In Men, Masculinity and the Indian Act, Martin Cannon, Onyota’a:ka (Oneida Nation) Turtle Clan, is about the inter-relationship between sexism and racialization. This book focuses on the impact of the Indian Act on the divisibility of Indigenous women into either/or ‘women’ or ‘Indians’. It also focuses on the collectivity of “Indians” in this Act, which affects men, women, two-spirit, transgendered or gay people.
Mamaskatch: A Cree Coming of Age Story, the engaging, honest and thought provoking memoir by Cree author Darrel J McLeod is the 2018 Governor General English Literary Award winner for non-fiction. Mamaskatch —named for the Cree word used as a response to dreams shared—is ultimately an uplifting account of overcoming personal and societal obstacles.
Fire Song is a young adult novel by first-time prose writer Adam Garnet Jones. Following the release of his independent film of the same name, Jones was approached by Annick Press because they believed this story would make a fine novel. Cree/Metis/Danish filmmaker found the task challenging and the result is potentially an award-winning book that will appeal to teens.
Looks Like Daylight: Voices of Indigenous Kids is the 2018 paper edition release from award-winning author Deborah Ellis. Much more than interviews with 45 First Nations, Inuit, Métis, and Native American youth between the ages of 9 to 18, Looks Like Daylight offers readers a first-hand account of their cultural beliefs, values, and aspirations for the future. Despite issues of poverty, the legacy of residential and boarding school, and drug and alcohol abuse, these voices combine to create a compelling collection of Indigenous youth voices.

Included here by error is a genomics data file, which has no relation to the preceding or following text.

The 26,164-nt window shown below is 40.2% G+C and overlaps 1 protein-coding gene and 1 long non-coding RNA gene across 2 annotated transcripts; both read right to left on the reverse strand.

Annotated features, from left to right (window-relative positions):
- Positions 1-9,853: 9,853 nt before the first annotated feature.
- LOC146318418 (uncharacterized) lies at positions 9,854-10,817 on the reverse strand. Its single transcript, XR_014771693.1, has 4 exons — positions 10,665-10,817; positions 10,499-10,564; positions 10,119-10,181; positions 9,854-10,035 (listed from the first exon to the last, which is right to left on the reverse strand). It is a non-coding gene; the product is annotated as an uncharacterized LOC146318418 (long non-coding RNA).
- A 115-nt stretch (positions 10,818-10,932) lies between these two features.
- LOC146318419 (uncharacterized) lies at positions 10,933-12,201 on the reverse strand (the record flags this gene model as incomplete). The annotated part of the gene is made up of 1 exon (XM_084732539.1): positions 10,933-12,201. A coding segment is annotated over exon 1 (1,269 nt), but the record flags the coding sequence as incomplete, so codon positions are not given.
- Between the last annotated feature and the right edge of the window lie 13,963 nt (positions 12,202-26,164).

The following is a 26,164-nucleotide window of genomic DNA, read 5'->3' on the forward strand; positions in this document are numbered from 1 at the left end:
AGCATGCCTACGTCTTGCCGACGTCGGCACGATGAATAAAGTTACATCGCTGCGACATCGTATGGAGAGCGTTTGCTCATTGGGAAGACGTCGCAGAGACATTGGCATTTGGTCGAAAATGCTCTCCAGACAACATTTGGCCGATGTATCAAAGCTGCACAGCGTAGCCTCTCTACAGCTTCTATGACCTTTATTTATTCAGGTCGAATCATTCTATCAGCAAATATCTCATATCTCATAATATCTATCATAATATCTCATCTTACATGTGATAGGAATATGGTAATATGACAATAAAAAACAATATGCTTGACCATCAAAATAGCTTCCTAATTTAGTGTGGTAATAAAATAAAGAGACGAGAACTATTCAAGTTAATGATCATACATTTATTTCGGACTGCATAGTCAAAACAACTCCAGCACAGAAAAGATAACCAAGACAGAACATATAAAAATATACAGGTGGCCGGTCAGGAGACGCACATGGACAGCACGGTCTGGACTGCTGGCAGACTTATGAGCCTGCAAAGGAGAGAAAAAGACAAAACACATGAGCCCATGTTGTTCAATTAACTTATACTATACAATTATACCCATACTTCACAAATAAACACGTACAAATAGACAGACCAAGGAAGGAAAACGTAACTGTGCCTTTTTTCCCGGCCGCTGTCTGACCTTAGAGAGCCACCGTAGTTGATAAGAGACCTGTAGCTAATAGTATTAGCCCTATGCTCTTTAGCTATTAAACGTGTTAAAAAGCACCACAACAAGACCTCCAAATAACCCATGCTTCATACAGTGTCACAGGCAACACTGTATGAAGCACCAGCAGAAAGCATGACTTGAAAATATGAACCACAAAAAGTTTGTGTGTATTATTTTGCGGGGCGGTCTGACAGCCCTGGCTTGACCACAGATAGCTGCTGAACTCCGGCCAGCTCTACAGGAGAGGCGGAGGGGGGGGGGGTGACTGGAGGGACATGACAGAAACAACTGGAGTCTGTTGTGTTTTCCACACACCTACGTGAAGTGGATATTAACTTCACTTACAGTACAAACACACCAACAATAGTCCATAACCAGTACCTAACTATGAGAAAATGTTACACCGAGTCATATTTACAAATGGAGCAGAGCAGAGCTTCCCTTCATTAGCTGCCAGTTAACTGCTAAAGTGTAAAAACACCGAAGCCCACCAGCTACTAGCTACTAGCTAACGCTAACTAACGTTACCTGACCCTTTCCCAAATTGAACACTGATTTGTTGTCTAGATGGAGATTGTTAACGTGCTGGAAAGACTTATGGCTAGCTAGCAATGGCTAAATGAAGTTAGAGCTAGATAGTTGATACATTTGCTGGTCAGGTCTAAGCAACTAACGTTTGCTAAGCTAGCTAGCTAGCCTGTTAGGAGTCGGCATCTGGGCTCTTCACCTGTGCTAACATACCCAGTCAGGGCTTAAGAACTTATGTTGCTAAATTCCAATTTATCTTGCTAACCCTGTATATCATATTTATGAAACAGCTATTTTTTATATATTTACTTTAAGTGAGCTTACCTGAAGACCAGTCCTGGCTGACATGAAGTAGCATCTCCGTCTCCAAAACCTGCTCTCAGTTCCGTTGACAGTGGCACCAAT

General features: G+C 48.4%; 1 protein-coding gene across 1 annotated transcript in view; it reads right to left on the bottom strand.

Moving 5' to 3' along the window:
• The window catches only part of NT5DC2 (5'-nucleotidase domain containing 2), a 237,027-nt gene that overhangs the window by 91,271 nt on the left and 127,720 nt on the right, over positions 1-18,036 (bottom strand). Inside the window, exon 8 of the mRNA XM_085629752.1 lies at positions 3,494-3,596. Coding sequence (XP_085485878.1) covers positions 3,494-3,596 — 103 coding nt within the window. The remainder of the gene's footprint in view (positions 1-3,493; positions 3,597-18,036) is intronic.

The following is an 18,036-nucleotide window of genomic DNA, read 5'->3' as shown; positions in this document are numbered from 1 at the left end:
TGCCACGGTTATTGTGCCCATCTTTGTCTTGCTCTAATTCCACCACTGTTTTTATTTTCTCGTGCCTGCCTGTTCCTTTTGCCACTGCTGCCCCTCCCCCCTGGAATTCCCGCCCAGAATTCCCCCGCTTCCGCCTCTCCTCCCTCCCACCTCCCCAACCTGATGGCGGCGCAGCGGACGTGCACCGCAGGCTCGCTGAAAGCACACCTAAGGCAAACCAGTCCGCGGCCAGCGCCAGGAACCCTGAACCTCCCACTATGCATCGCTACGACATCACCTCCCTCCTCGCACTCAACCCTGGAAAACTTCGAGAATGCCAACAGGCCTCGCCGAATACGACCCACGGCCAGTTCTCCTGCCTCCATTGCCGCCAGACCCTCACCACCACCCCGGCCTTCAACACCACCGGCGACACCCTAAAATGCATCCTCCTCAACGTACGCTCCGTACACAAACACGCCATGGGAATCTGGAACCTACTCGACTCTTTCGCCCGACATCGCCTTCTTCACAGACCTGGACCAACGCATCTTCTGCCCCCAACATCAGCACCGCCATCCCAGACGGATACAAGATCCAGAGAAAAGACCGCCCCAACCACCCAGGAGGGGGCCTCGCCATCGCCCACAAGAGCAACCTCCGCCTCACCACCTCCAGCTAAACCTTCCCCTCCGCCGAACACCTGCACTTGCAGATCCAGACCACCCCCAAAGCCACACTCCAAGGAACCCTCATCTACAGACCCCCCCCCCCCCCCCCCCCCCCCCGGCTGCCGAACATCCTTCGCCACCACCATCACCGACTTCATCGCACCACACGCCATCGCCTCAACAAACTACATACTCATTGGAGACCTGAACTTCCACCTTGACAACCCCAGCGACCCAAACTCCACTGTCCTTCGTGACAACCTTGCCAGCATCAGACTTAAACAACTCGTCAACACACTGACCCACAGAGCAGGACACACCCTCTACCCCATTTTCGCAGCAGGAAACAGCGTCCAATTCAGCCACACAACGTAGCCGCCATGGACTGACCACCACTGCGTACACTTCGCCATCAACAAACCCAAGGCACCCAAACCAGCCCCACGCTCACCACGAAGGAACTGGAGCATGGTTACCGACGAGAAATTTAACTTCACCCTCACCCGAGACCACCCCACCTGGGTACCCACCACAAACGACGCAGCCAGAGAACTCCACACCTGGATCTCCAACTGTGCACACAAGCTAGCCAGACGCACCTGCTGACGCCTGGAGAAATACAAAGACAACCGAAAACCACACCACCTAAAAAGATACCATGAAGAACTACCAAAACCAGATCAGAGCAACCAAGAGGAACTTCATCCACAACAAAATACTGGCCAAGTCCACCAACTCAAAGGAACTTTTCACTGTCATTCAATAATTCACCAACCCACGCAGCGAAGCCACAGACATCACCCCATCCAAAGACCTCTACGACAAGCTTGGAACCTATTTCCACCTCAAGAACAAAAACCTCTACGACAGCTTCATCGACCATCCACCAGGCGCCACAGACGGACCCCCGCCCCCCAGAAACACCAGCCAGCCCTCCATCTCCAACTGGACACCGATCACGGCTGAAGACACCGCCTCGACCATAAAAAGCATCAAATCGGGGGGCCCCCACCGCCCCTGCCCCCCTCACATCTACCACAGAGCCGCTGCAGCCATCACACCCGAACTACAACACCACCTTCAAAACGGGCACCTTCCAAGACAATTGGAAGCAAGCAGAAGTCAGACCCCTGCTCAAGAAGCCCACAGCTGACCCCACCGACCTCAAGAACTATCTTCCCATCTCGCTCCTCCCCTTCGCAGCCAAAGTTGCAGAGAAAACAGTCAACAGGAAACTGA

The Eagle's Path is an illustrated children's fiction book by Michelle Corneau for Strong Nations Publishing. Colour pencil sketches by Audrey Keating illustrate the story of 10-year old Anna whose school friend Jill announces she prefers girls when the two talk about boys at their school. Anna is troubled and her parents notice Anna is unusually quiet at home. Her mother gently asks what is troubling Anna.
Love Beyond Body, Space & Time: An Indigenous LGBT Sci-fi Anthology are stories Indigenous writers, LGBT and/or two-spirit and their allies, and they deliberately employ science fiction and fantasy as a way of imagining a future that is positively Indigenous and positively LGBT, but also simply, plainly positive.
Listening to the Beat of Our Drum: Stories of Parenting in a Contemporary Society is a collection of stories, inspired by a wealth of experiences across space and time from a kokum, an auntie, two-spirit parents, a Metis mother, a Tlinglit/Anishnabe Metis mother and an allied feminist mother. This book is born our of the need to share experiences and stories. Storytelling is one of the most powerful forms of passing on teachings and values that we have in our Indigenous communities.
Rez Runaway is a 2016 teen novel by award-winning author Melanie Florence. Known for tackling difficult and edgy topics, the author turns her attention to Two-Spirit (LGBTQ) youth living in First Nations communities. This northern Ontario teen knows he is different and his religious family offers no answers or comfort. Joe Littlechief is seventeen and questioning his true identity and sexuality. His confusion turns tragic when his teen friends realize Joe is gay. Finding no options or friends Joe flees to Toronto.
Indigenous Men and Masculinities: Legacies, Identities, Regeneration highlights voices of Indigenous male writers, traditional knowledge keepers, ex-gang members, war veterans, fathers, youth, two-spirited people, and Indigenous men working to end violence against women. It offers a refreshing vision toward equitable societies that celebrate healthy and diverse masculinities. What do we know of masculinities in non-patriarchal societies?
Looks Like Daylight: Voices of Indigenous Kids is the new release from award-winning author Deborah Ellis. Much more than interviews with 45 First Nations, Inuit, Métis, and Native American youth between the ages of 9 to 18, Looks Like Daylight offers readers a first-hand account of their cultural beliefs, values, and aspirations for the future. Despite issues of poverty, the legacy of residential and boarding school, and drug and alcohol abuse, these voices combine to create a compelling collection of Indigenous youth voices.